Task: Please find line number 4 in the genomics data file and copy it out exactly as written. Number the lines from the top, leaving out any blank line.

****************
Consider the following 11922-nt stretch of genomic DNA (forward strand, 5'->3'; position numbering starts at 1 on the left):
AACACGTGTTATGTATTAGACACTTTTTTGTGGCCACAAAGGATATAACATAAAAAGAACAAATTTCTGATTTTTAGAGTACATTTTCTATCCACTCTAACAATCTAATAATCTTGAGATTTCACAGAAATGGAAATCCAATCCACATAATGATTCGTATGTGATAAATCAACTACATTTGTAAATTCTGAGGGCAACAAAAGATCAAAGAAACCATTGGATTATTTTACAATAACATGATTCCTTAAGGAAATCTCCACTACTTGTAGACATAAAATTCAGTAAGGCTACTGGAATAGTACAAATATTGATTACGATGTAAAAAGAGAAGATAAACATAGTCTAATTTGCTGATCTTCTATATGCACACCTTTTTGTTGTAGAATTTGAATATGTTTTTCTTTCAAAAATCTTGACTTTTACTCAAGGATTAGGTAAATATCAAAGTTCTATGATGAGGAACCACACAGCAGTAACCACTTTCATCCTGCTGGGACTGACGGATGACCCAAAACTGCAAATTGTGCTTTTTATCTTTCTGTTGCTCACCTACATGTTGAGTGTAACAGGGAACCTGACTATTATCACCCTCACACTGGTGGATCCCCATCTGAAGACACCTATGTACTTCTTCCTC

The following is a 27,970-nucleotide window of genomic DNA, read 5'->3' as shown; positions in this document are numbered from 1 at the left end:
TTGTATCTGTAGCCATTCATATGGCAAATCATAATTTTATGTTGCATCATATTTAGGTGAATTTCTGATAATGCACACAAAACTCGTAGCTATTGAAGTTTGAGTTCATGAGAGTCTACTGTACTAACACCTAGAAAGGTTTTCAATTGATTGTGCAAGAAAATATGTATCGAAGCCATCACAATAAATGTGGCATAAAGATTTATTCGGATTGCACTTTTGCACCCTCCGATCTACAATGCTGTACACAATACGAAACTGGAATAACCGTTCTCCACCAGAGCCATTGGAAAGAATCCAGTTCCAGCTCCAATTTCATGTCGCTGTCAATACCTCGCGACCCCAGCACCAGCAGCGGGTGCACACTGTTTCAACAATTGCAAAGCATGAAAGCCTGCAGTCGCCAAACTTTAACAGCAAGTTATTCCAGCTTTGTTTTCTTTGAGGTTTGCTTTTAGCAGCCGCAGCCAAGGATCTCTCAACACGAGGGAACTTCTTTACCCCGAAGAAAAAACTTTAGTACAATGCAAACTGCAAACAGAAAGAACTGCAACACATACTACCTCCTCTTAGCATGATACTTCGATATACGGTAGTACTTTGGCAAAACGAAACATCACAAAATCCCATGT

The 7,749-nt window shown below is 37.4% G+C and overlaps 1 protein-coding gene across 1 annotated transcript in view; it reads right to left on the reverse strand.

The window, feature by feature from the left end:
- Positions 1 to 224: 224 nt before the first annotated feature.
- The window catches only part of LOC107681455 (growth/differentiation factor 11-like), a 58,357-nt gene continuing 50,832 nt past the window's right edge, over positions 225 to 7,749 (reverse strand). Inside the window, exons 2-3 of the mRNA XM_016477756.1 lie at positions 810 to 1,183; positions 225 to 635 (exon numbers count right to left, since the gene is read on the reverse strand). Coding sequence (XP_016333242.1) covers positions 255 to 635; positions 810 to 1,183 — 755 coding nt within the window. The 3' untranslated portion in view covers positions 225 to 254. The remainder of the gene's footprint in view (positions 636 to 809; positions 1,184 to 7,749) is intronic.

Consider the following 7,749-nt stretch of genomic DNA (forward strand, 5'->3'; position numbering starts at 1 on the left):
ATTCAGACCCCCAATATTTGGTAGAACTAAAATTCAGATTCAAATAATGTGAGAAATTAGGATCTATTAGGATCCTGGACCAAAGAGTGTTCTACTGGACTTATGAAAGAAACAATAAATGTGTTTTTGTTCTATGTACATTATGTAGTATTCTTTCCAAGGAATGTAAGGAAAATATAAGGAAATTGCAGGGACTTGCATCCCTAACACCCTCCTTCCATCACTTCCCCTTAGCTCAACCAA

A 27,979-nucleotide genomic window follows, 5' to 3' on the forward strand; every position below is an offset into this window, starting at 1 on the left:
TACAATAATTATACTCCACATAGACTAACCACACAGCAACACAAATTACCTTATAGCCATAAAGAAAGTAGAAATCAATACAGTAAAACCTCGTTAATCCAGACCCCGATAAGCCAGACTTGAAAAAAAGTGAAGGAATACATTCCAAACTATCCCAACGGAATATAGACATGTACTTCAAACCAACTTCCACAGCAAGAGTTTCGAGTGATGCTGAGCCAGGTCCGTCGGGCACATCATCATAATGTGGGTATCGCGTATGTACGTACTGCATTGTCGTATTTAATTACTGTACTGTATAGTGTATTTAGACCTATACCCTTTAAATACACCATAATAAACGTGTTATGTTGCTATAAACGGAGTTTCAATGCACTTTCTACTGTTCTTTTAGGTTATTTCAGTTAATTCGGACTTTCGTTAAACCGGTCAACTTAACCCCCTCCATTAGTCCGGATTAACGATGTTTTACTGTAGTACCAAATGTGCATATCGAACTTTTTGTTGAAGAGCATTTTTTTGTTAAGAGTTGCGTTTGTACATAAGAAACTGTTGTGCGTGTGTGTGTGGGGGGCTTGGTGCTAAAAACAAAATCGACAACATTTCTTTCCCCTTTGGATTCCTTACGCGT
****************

TTGTATCTGTAGCCATTCATATGGCAAATCATAATTTTATGTTGCATCATATTTAGGTGAATTTCTGATAATGCACACAAAACTCGTAGCTATTGAAGTTTGAGTTCATGAGAGTCTACTGTACTAACACCTAGAAAGGTTTTCAATTGATTGTGCAAGAAAATATGTATCGAAGCCATCACAATAAATGTGGCATAAAGATTTATTCGGATTGCACTTTTGCACCCTCCGATCTACAATGCTGTACACAATACGAAACTGGAATAACCGTTCTCCACCAGAGCCATTGGAAAGAATCCAGTTCCAGCTCCAATTTCATGTCGCTGTCAATACCTCGCGACCCCAGCACCAGCAGCGGGTGCACACTGTTTCAACAATTGCAAAGCATGAAAGCCTGCAGTCGCCAAACTTTAACAGCAAGTTATTCCAGCTTTGTTTTCTTTGAGGTTTGCTTTTAGCAGCCGCAGCCAAGGATCTCTCAACACGAGGGAACTTCTTTACCCCGAAGAAAAAACTTTAGTACAATGCAAACTGCAAACAGAAAGAACTGCAACACATACTACCTCCTCTTAGCATGATACTTCGATATACGGTAGTACTTTGGCAAAACGAAACATCACAAAATCCCATGT